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German chancellor attacks central banks

Section: Daily Dispatches

By Bertrand Benoit and Ralph Atkins
Financial Times, London
Tuesday, June 2, 2009

Angela Merkel, the German chancellor, criticised the world's main central banks in surprisingly strong terms on Tuesday, suggesting that their unconventional monetary policies could fuel rather than defuse the economic crisis.

The attack on the US Federal Reserve, the Bank of England, and the European Central Bank is remarkable coming from a leader who had so far scrupulously adhered to her country's tradition on never commenting on monetary policy.

"What other central banks have been doing must stop now. I am very sceptical about the extent of the Fed's actions and the way the Bank of England has carved its own little line in Europe," she told a conference in Berlin.

"Even the European Central Bank has somewhat bowed to international pressure with its purchase of covered bonds," she said. "We must return to independent and sensible monetary policies. Otherwise we will be back to where we are now in 10 years' time."

Ms Merkel's decision to ignore one of the cardinal rules of German politics -- an unwritten ban on commenting monetary policy out of respect from central bank independence -- suggests Berlin is far more concerned about the route taken by the ECB than had hitherto transpired.

Berlin is concerned that the central banks will struggle to re-absorb the vast amount of liquidity they are pouring into the markets and about the long-term inflationary potential of hyper-lose monetary policies.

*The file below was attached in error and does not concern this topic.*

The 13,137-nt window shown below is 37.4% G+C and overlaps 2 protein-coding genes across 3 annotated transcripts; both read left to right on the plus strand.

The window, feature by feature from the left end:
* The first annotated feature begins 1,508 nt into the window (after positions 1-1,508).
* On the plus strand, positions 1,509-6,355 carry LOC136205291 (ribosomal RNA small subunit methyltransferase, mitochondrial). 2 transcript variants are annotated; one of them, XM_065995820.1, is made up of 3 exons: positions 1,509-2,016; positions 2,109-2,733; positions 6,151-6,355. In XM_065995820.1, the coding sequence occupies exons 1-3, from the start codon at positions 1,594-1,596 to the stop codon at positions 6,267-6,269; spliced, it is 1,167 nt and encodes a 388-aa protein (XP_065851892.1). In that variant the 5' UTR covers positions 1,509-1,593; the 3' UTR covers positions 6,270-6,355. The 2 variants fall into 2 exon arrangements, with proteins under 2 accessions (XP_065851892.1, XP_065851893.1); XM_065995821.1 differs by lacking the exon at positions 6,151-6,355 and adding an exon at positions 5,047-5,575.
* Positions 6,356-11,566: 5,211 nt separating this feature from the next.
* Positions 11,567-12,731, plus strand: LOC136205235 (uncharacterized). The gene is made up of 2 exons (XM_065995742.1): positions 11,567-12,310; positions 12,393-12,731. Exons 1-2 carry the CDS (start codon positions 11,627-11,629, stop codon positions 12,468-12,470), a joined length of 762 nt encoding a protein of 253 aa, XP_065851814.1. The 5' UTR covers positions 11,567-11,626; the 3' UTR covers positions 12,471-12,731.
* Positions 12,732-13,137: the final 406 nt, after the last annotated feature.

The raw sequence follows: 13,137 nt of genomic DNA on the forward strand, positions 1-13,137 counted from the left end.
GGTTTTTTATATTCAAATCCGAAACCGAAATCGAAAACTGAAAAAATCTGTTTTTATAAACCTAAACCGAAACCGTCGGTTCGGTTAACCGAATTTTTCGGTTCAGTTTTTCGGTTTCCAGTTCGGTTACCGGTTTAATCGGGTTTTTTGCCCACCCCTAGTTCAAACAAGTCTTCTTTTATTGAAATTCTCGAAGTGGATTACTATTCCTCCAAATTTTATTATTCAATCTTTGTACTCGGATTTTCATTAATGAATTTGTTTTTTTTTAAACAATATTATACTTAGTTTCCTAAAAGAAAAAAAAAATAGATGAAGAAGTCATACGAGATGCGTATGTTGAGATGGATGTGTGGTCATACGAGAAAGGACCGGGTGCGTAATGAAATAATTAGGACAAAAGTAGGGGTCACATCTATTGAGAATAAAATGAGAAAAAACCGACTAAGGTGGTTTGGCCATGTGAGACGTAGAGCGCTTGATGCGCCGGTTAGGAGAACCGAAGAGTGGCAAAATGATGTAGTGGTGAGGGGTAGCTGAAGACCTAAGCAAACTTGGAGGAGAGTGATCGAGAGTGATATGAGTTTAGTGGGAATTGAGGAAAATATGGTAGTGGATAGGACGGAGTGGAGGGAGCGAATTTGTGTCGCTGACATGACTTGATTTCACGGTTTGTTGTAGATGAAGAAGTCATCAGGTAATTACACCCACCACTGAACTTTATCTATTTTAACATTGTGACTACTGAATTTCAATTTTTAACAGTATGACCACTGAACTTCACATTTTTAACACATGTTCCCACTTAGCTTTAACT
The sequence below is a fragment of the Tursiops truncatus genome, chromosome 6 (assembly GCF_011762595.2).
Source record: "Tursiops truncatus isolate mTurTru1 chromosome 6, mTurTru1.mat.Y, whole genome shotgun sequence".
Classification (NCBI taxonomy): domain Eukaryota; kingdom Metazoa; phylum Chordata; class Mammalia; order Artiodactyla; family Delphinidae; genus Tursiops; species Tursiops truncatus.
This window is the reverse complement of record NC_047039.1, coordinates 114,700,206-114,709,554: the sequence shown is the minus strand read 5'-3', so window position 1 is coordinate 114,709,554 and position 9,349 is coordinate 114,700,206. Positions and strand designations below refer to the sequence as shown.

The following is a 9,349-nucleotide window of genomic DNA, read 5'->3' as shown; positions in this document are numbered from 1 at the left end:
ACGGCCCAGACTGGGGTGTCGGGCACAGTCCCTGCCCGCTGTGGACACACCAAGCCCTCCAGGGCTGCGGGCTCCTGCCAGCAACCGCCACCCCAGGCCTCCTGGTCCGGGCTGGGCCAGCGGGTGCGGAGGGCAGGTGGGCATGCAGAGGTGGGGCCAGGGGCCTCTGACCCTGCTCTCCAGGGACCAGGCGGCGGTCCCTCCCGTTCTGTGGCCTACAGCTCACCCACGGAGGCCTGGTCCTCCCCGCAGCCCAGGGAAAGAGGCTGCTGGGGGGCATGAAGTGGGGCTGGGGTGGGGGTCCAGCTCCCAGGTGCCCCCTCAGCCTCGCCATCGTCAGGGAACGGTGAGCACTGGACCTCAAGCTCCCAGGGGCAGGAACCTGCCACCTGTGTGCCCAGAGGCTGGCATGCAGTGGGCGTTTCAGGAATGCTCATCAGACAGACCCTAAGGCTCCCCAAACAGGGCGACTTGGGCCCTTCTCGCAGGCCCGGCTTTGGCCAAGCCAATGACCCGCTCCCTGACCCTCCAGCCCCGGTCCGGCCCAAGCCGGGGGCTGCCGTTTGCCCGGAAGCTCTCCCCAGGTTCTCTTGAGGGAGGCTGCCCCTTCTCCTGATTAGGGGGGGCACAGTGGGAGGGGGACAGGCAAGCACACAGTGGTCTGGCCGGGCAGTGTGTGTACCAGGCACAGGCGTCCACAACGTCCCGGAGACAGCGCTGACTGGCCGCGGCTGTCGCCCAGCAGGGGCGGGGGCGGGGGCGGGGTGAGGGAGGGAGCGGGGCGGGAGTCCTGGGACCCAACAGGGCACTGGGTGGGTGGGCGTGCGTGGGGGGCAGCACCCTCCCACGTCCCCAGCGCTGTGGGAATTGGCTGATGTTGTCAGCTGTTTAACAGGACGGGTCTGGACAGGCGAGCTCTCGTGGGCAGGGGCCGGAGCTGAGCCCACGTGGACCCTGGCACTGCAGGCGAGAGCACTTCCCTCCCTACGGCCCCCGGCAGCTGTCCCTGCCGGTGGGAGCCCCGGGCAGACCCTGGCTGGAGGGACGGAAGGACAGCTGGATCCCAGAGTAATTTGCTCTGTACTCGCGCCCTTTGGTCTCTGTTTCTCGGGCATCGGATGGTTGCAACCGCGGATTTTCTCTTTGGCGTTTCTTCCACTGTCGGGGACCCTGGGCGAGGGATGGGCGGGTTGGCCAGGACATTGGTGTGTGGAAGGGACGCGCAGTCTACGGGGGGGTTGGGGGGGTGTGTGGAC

The ECB's efforts have been focused on pumping unlimited liquidity into the eurozone banking system for increasingly long periods. But in May it followed the US Federal Reserve and Bank of England in announcing an asset purchase programme to help a return to more normal market conditions.

The ECB announced it had agreed in principle to buy E60 billion in "covered bonds," which are issued by banks and backed by public-sector loans or mortgages.

The covered bond purchases, however, were only agreed after extensive discussions within the 22-strong ECB governing council. According to one version of May's meeting, the council had discussed a E125 billion asset purchase programme that would also have included other private-sector assets, but only the purchase of covered bonds was agreed.

Axel Weber, ECB council member and president of Germany's Bundesbank, has been among those who expressed scepticism about direct intervention in financial markets. In a Financial Times interview in April he expressed "a clear preference for continuing to focus our attention on the bank financing channel."

Mr Weber has also been among the most proactive council members in warning that the monetary stimulus injected into the economy will have to be reduced or even reverse quickly once the economic situation improves.

Details of the covered bond purchase scheme will be unveiled by the ECB after its meeting on Thursday. One likely solution is that the package will be split according to eurozone countries' capital shares in the ECB, which would result in Germany accounting for about 25 per cent of the €60bn programme. Meanwhile, the ECB is widely expected to leave its main interest rate unchanged at 1 per cent, its lowest ever.

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